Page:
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September 20, 2010Florida quarterback John Brantley threw nine incompletions during the Gators' 31-17 win last Saturday at Tennessee, but one stood out and it wasn't because of anything Brantley did or didn't do.
The play went ka-put when two of his receivers -- the two nearest to the ball -- almost ran into each other.
Frankie Hammond Jr. was one of them. The other was Trey Burton.
"That was my fault," Burton said. "I went too deep."
That Burton made a mistake is understandable.
You see, the true freshman isn't playing just one position for the Gators. He's playing four -- five if you count his role on special teams. According to Florida coach Urban Meyer, all of this makes Burton his most versatile recruit ever.
In fact, Meyer called Burton's many talents "rare."
"Matter of fact," the coach added. "Does not exist. Somehow we just hit a home run on that one."
At Florida's Venice High, Burton was among the state's top quarterback prospects in the Class of 2010. Burton, who committed to the Gators, his childhood favorite, as a junior, was rated as a three-star prospect by Rivals.com and listed as the No. 18 dual-threat quarterback nationally.
Burton early enrolled at Florida to get a jump on learning the Gator offensive system. After a slow start in spring practice (he had some troubles with his throwing mechanics) he came on strong and was among the team's top performers in the Orange and Blue Debut. That afternoon before an announced crowd of 51,500 at Florida Field, Burton completed 12 of 18 passes for 120 yards and one touchdown, while leading all players with 123 yards on 10 carries for two touchdowns.
Despite that success at quarterback, Florida coaches began tinkering with Burton once preseason practice began in August. Gradually, he became more than Florida's No. 2 quarterback and a threat in the wildcat formation. He started taking snaps at fullback. At tight end. At receiver. And he also saw action on kickoff coverage.
In Florida's opener against Miami of Ohio, Burton carried twice out of the wildcat, scoring on a 2-yard run, and caught a pass as a tight end.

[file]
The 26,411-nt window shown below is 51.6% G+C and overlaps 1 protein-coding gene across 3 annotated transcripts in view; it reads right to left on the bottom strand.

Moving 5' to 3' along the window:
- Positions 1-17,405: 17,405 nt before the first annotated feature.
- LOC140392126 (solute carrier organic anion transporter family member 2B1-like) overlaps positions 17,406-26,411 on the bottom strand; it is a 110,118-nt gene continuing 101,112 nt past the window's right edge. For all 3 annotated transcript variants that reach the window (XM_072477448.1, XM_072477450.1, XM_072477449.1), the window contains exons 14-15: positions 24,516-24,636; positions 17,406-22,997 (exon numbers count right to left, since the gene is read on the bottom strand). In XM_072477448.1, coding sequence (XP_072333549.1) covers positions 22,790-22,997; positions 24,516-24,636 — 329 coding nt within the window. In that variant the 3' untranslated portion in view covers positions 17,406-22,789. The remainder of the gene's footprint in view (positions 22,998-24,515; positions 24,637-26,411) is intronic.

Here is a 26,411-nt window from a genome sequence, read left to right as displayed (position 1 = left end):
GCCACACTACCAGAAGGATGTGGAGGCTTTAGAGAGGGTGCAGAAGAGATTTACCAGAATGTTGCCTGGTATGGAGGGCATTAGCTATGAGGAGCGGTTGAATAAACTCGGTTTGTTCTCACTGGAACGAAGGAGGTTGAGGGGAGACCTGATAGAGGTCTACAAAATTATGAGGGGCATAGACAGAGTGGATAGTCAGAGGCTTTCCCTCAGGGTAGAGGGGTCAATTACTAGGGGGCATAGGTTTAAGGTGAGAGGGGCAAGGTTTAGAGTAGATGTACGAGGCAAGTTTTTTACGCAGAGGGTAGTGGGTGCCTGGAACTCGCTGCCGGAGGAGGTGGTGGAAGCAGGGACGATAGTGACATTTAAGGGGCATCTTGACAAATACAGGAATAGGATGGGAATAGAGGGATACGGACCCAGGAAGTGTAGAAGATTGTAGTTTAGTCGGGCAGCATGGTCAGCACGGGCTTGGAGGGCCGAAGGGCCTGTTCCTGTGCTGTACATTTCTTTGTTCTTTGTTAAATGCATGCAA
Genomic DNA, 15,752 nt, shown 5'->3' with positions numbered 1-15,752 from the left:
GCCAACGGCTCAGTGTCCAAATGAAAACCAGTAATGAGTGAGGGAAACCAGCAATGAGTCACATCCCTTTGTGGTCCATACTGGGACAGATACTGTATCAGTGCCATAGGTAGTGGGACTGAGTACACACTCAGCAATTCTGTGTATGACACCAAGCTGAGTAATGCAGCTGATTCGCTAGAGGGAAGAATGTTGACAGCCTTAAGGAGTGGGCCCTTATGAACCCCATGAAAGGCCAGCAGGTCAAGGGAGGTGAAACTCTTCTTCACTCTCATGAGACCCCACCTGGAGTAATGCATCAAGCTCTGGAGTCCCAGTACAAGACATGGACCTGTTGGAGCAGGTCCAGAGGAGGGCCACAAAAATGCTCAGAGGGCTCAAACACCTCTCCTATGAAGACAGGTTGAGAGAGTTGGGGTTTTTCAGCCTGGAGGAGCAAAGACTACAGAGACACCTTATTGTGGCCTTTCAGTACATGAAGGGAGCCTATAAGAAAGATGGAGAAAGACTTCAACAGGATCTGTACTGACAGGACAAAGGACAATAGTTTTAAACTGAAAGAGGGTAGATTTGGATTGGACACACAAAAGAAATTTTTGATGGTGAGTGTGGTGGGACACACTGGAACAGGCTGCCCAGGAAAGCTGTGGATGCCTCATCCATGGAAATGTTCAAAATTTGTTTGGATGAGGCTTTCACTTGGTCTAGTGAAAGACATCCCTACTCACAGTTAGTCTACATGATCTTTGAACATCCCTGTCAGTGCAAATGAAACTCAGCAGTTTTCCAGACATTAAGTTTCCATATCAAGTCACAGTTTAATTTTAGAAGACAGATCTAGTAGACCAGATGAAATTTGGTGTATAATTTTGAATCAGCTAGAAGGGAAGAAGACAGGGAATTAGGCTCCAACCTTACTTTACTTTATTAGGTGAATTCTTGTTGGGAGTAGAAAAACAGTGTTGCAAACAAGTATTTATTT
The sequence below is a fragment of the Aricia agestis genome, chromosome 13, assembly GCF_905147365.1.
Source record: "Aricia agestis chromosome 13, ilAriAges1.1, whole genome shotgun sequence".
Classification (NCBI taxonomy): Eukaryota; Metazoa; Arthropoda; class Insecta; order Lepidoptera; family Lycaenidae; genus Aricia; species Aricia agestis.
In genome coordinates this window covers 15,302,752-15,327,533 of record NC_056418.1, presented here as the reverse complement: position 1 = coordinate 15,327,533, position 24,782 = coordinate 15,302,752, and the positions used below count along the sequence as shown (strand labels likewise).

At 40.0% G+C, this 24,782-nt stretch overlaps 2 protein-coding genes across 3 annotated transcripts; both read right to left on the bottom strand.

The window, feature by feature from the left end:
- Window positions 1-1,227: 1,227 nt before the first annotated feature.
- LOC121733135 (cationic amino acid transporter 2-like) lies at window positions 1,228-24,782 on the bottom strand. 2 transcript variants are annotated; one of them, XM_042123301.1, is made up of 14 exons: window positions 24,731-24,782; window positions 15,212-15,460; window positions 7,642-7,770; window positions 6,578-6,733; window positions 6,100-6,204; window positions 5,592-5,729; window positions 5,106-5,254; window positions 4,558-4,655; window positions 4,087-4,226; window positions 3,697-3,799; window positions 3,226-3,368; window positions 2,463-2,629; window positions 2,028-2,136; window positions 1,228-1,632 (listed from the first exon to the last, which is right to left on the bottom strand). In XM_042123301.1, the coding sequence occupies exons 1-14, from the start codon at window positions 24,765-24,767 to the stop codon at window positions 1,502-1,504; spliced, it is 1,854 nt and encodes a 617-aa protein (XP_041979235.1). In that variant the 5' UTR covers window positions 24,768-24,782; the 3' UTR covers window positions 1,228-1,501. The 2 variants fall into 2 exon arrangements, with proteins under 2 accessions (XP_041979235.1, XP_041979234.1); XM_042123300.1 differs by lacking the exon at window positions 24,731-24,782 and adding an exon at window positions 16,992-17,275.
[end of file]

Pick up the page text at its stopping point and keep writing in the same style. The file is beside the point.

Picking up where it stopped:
In Week-2, after starting at H-back, Burton caught two short passes and had two rushing attempts as a quarterback against South Florida.
Last Saturday at Tennessee, Burton started at slot receiver. From the wildcat, he kept the ball for a crucial 2-yard score in the fourth quarter. He also had a carry while lining up at fullback and made two tackles on special teams.
"It was awesome," Burton said of his first road trip as a Gator. "Great stadium, great atmosphere. It was a lot of fun. I didn't really know what to expect."
Burton, who is 6-foot-2, 222 pounds, also didn't know what to expect when Meyer first talked to him about trying other positons.
"Coach Meyer asked me if I wanted to play wide receiver or tight end, and I was all for it," Burton said.
Thus far, only one position request from coaches has caught Burton off guard. Fullback.
"I never thought I'd have to go block someone," Burton said.
At practice, Burton constantly rotates from one spot to the next. Because his most important role may be that of backup quarterback, he throws whenever he can.
"He's a huge asset," Florida running backs coach Stan Drayton said. "We're going to keep piling on his plate until he says enough's enough. He hasn't shown us enough's enough yet, so we're going to keep giving it to him."
Burton not only has the admiration of his coaches, but the respect of his teammates.
Said senior center Mike Pouncey: "He does everything the right way."
Eventually, Burton will probably call only one position home. But for now, he apparently will continue to be Florida's jack of all trades.
"I'll do whatever coach wants me to do," Burton said.